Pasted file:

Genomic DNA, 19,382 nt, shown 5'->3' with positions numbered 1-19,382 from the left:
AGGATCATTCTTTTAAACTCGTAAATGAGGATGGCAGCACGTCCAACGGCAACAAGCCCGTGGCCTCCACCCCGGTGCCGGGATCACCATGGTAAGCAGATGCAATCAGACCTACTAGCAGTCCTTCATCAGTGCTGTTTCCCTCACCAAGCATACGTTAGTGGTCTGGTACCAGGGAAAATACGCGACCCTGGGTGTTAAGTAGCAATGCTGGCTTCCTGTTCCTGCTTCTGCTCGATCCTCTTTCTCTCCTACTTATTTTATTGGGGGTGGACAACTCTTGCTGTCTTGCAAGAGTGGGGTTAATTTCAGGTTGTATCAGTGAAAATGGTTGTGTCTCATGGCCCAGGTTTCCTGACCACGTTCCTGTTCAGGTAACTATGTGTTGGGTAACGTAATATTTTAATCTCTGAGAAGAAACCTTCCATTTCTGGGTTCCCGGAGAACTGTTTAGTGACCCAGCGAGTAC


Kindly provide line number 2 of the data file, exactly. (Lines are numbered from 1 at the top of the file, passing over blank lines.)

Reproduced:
AGGATCATTCTTTTAAACTCGTAAATGAGGATGGCAGCACGTCCAACGGCAACAAGCCCGTGGCCTCCACCCCGGTGCCGGGATCACCATGGTAAGCAGATGCAATCAGACCTACTAGCAGTCCTTCATCAGTGCTGTTTCCCTCACCAAGCATACGTTAGTGGTCTGGTACCAGGGAAAATACGCGACCCTGGGTGTTAAGTAGCAATGCTGGCTTCCTGTTCCTGCTTCTGCTCGATCCTCTTTCTCTCCTACTTATTTTATTGGGGGTGGACAACTCTTGCTGTCTTGCAAGAGTGGGGTTAATTTCAGGTTGTATCAGTGAAAATGGTTGTGTCTCATGGCCCAGGTTTCCTGACCACGTTCCTGTTCAGGTAACTATGTGTTGGGTAACGTAATATTTTAATCTCTGAGAAGAAACCTTCCATTTCTGGGTTCCCGGAGAACTGTTTAGTGACCCAGCGAGTAC